How rising inflation is affecting Spain

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How rising inflation is affecting Spain

According to new data, the hike in prices is being felt the most in categories such as housing expenses and transportation, but experts are optimistic it will fall in 2022

Prices in Spain rose 5.5% in November, according to data released Wednesday by the National Statistics Institute (INE). Although this was one tenth of a point lower than what had been forecast, the broader picture remains the same: inflation is at its highest level in 29 years, and it is rising faster than salaries can keep up with.

The November figure is the highest of the year, exceeding the 5.4% recorded in October. It has also had a big effect on the consumer price index (CPI), particularly in categories such as housing (+16.8%), which includes the cost of electricity, gas and water; transportation (+13.5%), which has been hit hard by rising fuel prices; food and non-alcoholic drinks (+3.3%) and hotels, cafés and restaurants (+2.5%).

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Meanwhile underlying inflation, which does not take into account the cost of energy or fresh food – the most volatile elements – rose from 1.7% in November, up from 1.4% in October. Of Spain’s 17 regions, the Canary Islands saw the highest price spikes in November in annual terms, while Asturias was the only region to record a fall.

The INE announcement comes at an important time for business as the country heads into the Christmas season, when more is sold than at any other time of the year. It also coincides with skyrocketing energy prices: the cost rose to €304 per megawatt-hour (MWh) on Wednesday, the highest ever recorded. The energy crisis is being felt across Europe, with prices rising beyond the €300-mark in many countries, including France (€346 per MWh), Italy (€342 per MWh), Switzerland (€328 per MWh) and Austria (€312 per MWh).

In response to the rise, the Spanish government, which is led by a coalition between the Socialist Party (PSOE) and junior partner Unidas Podemos, announced that it was working on a new series of measures aimed at mitigating the impact of the soaring costs on households and small-to-medium enterprises. On Wednesday, Finance Minister María Jesús Montero told Spain’s lower house, the Congress of Deputies, that the government would extend tax cuts, introduced in September to curb electricity prices, for another four months.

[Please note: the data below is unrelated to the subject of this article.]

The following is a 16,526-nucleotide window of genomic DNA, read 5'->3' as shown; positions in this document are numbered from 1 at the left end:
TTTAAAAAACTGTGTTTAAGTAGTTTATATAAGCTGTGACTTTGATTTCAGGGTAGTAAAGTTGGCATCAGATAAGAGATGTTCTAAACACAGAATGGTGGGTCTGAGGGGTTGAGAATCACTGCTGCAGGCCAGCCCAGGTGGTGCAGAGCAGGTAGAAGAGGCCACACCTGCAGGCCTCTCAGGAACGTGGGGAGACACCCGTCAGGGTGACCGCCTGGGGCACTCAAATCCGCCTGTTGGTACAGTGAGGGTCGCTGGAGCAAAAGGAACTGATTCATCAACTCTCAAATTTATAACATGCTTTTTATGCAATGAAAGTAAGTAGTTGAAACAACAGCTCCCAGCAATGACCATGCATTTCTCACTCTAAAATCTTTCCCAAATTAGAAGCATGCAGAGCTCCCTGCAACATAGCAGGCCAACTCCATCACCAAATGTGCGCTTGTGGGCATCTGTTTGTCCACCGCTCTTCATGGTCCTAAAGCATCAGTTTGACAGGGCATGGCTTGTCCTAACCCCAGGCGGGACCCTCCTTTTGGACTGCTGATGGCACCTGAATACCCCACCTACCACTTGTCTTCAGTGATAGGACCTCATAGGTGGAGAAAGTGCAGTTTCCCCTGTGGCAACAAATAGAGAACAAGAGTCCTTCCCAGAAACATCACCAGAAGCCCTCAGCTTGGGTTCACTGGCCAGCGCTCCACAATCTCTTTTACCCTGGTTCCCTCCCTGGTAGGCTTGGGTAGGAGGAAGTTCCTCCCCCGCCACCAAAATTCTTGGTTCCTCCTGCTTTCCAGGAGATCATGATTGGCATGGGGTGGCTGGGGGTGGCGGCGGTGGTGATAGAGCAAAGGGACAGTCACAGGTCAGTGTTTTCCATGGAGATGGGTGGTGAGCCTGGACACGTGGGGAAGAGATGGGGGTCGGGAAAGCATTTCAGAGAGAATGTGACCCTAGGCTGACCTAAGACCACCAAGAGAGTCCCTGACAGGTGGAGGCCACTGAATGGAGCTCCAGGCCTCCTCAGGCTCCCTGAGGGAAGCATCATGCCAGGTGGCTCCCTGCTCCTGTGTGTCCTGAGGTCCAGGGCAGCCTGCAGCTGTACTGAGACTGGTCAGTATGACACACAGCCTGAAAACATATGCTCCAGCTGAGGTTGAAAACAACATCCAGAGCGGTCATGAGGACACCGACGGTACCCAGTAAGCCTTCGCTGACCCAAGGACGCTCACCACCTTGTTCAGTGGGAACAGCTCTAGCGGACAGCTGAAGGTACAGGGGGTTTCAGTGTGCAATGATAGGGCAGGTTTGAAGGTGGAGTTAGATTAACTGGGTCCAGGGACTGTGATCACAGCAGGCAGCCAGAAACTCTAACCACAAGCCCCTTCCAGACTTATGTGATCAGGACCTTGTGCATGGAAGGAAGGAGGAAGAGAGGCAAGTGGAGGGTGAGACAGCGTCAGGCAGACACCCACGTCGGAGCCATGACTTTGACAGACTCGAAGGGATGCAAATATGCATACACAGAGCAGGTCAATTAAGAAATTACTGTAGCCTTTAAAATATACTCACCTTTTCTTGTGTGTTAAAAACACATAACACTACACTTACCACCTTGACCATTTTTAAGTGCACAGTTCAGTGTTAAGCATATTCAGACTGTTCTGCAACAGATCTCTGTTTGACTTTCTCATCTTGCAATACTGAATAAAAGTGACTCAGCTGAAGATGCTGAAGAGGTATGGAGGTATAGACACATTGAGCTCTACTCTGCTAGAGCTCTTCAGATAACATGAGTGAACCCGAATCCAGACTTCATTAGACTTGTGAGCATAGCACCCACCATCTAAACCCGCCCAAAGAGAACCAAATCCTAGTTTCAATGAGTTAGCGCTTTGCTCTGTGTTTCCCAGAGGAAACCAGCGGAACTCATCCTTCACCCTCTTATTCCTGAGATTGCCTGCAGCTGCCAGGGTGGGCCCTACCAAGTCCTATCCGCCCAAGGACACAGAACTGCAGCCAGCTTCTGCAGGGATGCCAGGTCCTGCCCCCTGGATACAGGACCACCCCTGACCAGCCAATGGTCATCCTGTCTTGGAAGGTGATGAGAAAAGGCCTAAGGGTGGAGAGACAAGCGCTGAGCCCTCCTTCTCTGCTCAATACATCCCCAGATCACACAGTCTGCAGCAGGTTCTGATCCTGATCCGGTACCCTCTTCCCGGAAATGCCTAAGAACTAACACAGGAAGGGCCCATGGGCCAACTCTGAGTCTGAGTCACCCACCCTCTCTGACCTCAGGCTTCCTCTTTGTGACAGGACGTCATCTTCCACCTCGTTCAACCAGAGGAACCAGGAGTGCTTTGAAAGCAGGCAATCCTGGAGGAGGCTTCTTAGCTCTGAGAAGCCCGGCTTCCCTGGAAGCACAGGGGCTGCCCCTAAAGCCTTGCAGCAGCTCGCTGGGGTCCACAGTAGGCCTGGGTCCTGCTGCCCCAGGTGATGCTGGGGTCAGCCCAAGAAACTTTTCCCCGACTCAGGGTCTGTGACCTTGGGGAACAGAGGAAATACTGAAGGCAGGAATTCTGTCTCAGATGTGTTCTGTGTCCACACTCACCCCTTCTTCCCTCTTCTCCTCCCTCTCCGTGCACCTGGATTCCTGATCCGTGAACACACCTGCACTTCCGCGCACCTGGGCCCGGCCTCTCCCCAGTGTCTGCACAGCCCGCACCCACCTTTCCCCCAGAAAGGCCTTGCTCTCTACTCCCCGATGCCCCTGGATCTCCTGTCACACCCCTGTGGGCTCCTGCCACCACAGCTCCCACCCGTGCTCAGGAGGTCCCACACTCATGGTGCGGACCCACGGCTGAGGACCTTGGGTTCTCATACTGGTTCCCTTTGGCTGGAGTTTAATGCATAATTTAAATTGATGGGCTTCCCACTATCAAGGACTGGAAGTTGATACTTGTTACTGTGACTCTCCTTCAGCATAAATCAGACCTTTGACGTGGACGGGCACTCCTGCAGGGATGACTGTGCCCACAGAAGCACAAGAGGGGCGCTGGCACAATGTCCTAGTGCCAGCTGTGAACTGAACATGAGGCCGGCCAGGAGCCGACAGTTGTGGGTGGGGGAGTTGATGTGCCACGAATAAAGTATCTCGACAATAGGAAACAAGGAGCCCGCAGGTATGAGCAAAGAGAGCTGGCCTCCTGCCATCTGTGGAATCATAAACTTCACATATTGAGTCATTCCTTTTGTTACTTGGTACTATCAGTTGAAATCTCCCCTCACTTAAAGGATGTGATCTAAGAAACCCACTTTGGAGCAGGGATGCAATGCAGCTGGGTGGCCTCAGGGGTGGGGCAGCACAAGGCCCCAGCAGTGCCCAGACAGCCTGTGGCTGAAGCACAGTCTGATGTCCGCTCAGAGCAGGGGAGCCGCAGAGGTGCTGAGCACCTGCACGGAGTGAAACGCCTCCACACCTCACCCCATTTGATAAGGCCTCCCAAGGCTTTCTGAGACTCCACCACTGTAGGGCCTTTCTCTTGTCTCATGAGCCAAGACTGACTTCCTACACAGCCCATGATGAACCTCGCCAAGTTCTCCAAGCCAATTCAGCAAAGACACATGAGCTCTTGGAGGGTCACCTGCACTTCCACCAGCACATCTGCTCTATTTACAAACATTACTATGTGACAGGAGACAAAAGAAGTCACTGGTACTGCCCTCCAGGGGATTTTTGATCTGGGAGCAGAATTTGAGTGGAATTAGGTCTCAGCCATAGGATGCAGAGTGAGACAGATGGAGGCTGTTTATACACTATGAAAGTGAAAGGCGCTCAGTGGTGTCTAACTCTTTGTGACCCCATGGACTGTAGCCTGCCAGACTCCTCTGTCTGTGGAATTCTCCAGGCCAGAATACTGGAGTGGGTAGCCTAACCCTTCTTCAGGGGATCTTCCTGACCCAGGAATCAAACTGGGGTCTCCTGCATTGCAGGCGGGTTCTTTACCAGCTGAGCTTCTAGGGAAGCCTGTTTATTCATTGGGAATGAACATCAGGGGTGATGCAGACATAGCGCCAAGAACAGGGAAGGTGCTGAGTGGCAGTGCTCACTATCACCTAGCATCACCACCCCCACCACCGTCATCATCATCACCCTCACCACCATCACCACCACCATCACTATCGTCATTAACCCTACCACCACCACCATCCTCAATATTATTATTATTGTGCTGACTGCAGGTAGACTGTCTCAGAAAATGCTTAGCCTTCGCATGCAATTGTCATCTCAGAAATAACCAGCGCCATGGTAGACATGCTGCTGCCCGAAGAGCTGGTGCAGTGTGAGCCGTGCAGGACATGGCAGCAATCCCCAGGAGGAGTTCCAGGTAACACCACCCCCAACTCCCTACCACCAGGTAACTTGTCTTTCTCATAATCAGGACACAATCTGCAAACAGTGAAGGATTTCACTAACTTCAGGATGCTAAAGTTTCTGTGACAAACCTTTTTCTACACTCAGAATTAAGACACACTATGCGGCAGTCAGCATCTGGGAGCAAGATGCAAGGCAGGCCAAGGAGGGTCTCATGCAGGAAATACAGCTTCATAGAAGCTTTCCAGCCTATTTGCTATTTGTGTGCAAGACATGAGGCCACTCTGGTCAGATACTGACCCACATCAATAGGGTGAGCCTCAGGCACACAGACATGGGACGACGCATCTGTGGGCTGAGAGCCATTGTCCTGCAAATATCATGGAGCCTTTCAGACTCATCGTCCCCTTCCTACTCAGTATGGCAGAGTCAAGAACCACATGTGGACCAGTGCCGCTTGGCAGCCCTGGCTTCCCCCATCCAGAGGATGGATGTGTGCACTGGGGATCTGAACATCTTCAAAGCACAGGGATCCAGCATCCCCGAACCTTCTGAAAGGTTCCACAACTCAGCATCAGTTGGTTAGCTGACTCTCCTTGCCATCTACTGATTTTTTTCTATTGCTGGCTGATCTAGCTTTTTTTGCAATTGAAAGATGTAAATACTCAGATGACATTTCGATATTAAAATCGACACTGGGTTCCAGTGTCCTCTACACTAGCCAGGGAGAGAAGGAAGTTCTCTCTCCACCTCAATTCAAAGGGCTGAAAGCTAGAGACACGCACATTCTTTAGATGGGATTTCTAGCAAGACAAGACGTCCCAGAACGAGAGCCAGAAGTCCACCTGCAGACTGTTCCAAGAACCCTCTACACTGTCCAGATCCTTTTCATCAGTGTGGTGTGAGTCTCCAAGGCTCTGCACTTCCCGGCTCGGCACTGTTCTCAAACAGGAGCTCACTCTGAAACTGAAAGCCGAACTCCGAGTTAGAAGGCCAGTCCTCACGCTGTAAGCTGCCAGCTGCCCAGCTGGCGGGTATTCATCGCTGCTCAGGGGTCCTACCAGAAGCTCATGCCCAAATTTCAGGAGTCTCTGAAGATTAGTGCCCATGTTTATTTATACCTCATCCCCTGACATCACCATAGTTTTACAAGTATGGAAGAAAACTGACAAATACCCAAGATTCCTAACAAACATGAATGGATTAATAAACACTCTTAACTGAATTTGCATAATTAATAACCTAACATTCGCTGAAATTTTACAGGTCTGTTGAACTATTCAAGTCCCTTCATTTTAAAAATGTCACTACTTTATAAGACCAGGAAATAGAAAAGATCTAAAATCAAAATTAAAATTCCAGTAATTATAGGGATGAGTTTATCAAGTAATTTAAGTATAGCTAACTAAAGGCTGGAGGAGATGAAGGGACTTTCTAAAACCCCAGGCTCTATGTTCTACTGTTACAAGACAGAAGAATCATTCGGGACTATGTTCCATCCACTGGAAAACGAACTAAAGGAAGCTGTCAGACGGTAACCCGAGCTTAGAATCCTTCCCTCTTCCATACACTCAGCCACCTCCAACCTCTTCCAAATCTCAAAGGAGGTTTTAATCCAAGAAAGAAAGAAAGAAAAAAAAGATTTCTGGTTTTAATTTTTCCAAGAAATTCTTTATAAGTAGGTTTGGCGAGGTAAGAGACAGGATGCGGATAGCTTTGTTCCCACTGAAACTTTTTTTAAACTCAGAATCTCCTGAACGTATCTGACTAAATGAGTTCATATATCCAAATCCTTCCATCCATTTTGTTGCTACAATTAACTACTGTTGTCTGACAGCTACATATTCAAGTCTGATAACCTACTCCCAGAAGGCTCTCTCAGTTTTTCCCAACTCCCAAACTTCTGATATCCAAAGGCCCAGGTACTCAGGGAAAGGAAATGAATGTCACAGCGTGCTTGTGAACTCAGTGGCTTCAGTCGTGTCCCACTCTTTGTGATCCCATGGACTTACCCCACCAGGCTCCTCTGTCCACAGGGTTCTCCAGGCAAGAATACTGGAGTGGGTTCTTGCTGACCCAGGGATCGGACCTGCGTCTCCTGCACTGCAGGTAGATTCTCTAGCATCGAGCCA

Even so, at least four out of every 10 Spanish households (nearly 10 million) will pay more for electricity this year than in 2018, despite promises to the contrary by Prime Minister Pedro Sánchez in an interview with EL PAÍS on September 5.

Also on Wednesday, Spain’s National Road Transportation Committee (CNTC) held a protest in the streets of Madrid to call for action to address the crisis in the sector, which is struggling to cope with soaring fuel prices. The CNTC has called a three-day strike, between December 20 and 22, which the government is hoping to stop through negotiations.

Here is an overview of how inflation is affecting other sectors, according to the INE report.

Food and non-alcoholic drinks. This is the category that most contributed to the CPI rise in November. The price of all meat products rose, with the exception of pork, which fell slightly. The cost of lamb and goat meat jumped 6.9% with respect to October, while fish, seafood, milk, cheese, eggs, bread and cereal also increased, but at a lower rate. When compared to figures from last year, there is a sharp rise in products such as olive oil (+25.5%), lamb and goat meat (+15%), soft drinks (+10.5%), pasta and couscous (+10.3%), baby food (+7.2%) and fresh and chilled fruits (+6%).

Transportation. The cost of gasoline and diesel fuel rose 1.9% in November with respect to October. Compared to November 2020, prices for gasoline and diesel have jumped 29.4% and 32.8%, respectively. The rising cost of fuel, which in the case of Brent Crude has spiked 44%, has led to higher prices at gas stations.

Hotels, cafés and restaurants. The cost of hotels, hostels and other types of accommodation in November rose 24.2%, compared to the figure from the same month in 2020. With respect to restaurants and cafés, prices jumped 0.3%, compared to October, and 1.8% since the beginning of the year.

Housing. The cost of electricity in November fell 6.8% compared to October, but is still 46.7% higher than what it was in November 2020. The price of natural gas fell from last month but experienced a rise of 11.3% from a year ago, while liquid hydrocarbons, such as butane gas and propane gas, saw a monthly rise of 2.4% and an annual spike of 33.6%. The cost of household furniture has also risen 4.7% in a year.

Experts, however, are confident that inflation will start to fall next year. “There is light at the end of the tunnel: inflation is here to stay, but it will be significantly lower in 2022 and the following years than in 2021,” said Ignacio de la Torre, head economist at the financial firm Arcano.

Nieves Benito, the head of Fundamental Research at Spanish lender Santander’s asset management division Santander AM, added that the current situation is largely due to the impact of the coronavirus pandemic.

“In 2021, the lifting of [coronavirus] restrictions, the return of mobility and the reactivation of the economy created a perfect storm in which there was a significant imbalance between supply and demand,” she explained. “This led to unprecedented tension in the global supply chain and record levels of inflation not seen in the past decades. We are expecting that growth will slow, while remaining above the pre-Covid average. This, in addition to the gradual adjustment in the supply chain, should lead to a slow fall in inflationary pressures.”

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